Gout symptoms

by Nathan Wei, MD, FACP, FACR

Nathan Wei is a nationally known board-certified rheumatologist and author of the Second Opinion Arthritis Treatment Kit. It's available exclusively at this website... not available in stores.

Click here: Second Opinion Arthritis Treatment Kit

Gout occurs in four stages (asymptomatic, acute, intercritical and chronic) and has the following signs and symptoms:

In the asymptomatic stage, serum uric acid levels rise in the blood, but produce no symptoms. This condition is termed asymptomatic hyperuricemia. There is debate as to the level at which hyperuricemia should be treated. What is known is that the higher the uric acid, the greater likelihood there is of gout occurring.

In the acute stage, attacks of gout take place. The symptoms usually last five to 10 days and consist of:

• sudden attack of pronounced joint pain
• swelling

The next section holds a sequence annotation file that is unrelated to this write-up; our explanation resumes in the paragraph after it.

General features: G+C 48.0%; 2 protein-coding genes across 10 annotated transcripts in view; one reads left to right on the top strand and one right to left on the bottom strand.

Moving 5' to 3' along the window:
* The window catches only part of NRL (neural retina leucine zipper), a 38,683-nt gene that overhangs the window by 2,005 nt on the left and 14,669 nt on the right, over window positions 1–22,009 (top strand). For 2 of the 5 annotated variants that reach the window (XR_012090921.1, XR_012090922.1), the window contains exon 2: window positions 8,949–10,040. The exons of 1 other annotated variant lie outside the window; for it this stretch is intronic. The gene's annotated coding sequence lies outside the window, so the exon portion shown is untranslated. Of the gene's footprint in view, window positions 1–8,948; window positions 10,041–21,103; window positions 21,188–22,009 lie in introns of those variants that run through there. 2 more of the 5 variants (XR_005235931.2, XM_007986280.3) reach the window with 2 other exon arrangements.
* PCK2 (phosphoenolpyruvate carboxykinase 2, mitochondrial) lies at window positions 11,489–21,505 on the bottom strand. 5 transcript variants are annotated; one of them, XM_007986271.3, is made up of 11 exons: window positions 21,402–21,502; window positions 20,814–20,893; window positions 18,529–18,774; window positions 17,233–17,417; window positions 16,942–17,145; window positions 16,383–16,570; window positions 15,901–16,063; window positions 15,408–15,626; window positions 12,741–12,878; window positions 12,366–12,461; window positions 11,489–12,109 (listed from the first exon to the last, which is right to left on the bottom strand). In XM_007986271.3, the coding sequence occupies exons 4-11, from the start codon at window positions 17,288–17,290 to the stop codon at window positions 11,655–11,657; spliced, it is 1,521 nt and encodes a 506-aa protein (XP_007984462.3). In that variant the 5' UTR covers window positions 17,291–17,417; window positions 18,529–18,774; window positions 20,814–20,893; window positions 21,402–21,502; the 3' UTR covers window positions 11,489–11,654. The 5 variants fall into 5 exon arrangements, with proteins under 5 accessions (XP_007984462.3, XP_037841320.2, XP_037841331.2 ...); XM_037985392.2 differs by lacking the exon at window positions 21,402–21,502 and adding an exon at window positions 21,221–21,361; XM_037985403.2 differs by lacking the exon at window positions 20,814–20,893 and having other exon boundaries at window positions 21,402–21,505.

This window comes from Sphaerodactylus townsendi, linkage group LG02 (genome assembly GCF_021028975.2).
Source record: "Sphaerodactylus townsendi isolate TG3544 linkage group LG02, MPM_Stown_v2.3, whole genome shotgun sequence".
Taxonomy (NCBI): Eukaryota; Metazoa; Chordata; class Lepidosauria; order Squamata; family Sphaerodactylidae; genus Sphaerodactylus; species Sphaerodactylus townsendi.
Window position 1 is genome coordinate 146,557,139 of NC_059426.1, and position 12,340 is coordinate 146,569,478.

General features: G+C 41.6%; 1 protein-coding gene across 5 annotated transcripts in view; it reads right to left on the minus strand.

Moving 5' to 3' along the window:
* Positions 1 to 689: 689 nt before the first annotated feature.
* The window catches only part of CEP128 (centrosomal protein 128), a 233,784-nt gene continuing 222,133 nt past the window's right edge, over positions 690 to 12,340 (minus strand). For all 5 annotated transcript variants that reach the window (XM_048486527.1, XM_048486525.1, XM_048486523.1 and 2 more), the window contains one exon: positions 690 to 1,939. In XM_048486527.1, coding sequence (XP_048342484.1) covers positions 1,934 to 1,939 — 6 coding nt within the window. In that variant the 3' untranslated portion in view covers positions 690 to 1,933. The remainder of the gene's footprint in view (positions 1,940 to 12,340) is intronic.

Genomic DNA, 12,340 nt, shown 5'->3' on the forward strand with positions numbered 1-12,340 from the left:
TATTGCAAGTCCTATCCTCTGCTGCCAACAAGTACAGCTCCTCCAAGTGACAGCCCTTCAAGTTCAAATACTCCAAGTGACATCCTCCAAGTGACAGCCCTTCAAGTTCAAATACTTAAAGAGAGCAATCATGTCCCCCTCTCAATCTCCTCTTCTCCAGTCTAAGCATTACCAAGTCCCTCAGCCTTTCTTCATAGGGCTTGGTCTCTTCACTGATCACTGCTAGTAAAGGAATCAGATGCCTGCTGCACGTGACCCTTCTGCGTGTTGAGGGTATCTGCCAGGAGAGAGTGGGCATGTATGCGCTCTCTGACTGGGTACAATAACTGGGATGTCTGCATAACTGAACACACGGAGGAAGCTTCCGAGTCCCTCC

• joints feel hot, tender and look dusky red or bruised

This is the first evidence that a patient has gout. While some patients have one attack and do not have any others, the usual case is that this first attack is the beginning of a long string of gouty episodes.

The intercritical stage is a symptom-free interval between gout episodes. Most people have a second attack from six months to two years, while others are symptom-free for five to 10 years. Intercritical periods tend to become shorter and shorter with attacks lasting longer and longer.

Finally, the chronic stage begins with:

• persistently painful joints with large urate deposits in the cartilage, joint capsule, tendons and soft tissues
• skin over the deposits ulcerate and release a white chalky discharge. This discharge consists of masses of uric acid crystals.
• joint stiffness
• restricted motion of affect joint

The chronic stage of gout may be confused with other arthritis conditions such as rheumatoid arthritis. This stage also is known as tophaceous gout.

The diagnosis of gout is based on symptoms, blood tests showing elevated levels of uric acid, and the finding of urate crystals in joint fluid. In chronic gout, x-rays show damage to the cartilage and bones.

Currently, there is no cure for gout, but through proper diet, a healthy lifestyle and medications, gout can be put into remission.

Proper medications can lead to remission with slow disappearance of gout deposits.

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